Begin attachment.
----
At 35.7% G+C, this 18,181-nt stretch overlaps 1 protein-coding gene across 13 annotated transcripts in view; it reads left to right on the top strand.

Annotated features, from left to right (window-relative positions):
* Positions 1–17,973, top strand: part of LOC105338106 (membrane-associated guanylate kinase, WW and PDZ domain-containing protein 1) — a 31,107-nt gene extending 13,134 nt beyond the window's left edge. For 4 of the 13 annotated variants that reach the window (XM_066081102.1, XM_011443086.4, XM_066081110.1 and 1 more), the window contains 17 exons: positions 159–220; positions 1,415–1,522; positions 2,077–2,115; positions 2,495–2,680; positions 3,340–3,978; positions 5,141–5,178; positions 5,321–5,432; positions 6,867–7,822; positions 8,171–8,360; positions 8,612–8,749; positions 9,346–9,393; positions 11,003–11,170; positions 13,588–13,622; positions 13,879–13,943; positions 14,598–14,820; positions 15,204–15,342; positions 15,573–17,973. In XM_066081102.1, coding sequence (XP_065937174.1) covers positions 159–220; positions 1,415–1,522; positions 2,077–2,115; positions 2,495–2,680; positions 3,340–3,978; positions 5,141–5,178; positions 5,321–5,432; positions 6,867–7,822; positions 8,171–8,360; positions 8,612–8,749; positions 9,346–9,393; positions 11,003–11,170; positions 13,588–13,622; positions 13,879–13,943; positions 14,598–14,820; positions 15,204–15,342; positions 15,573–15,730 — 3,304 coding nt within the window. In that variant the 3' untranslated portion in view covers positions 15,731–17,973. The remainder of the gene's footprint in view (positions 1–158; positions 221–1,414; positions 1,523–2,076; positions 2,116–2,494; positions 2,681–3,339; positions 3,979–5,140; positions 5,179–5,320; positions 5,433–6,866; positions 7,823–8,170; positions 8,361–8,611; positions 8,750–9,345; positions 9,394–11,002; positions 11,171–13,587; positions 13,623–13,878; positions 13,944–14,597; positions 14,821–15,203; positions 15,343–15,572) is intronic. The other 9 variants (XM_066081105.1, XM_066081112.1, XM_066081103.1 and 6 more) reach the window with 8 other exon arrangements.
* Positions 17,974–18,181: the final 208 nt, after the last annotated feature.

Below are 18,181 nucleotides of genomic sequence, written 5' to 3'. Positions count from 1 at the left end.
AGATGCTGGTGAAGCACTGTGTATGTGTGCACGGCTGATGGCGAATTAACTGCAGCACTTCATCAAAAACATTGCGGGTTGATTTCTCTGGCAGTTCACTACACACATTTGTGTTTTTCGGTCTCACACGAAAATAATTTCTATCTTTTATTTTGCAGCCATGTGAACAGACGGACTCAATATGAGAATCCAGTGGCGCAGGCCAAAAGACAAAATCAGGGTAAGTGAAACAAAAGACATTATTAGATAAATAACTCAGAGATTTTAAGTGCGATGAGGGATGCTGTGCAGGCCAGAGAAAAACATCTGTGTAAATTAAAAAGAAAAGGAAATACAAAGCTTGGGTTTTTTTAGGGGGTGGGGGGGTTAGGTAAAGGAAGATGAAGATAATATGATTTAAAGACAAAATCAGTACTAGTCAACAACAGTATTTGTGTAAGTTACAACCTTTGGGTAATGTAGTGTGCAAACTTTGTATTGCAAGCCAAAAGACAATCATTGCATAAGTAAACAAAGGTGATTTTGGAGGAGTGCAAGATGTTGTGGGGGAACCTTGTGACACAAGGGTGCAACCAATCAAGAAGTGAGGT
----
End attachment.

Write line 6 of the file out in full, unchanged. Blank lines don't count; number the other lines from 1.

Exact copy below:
AGATGCTGGTGAAGCACTGTGTATGTGTGCACGGCTGATGGCGAATTAACTGCAGCACTTCATCAAAAACATTGCGGGTTGATTTCTCTGGCAGTTCACTACACACATTTGTGTTTTTCGGTCTCACACGAAAATAATTTCTATCTTTTATTTTGCAGCCATGTGAACAGACGGACTCAATATGAGAATCCAGTGGCGCAGGCCAAAAGACAAAATCAGGGTAAGTGAAACAAAAGACATTATTAGATAAATAACTCAGAGATTTTAAGTGCGATGAGGGATGCTGTGCAGGCCAGAGAAAAACATCTGTGTAAATTAAAAAGAAAAGGAAATACAAAGCTTGGGTTTTTTTAGGGGGTGGGGGGGTTAGGTAAAGGAAGATGAAGATAATATGATTTAAAGACAAAATCAGTACTAGTCAACAACAGTATTTGTGTAAGTTACAACCTTTGGGTAATGTAGTGTGCAAACTTTGTATTGCAAGCCAAAAGACAATCATTGCATAAGTAAACAAAGGTGATTTTGGAGGAGTGCAAGATGTTGTGGGGGAACCTTGTGACACAAGGGTGCAACCAATCAAGAAGTGAGGT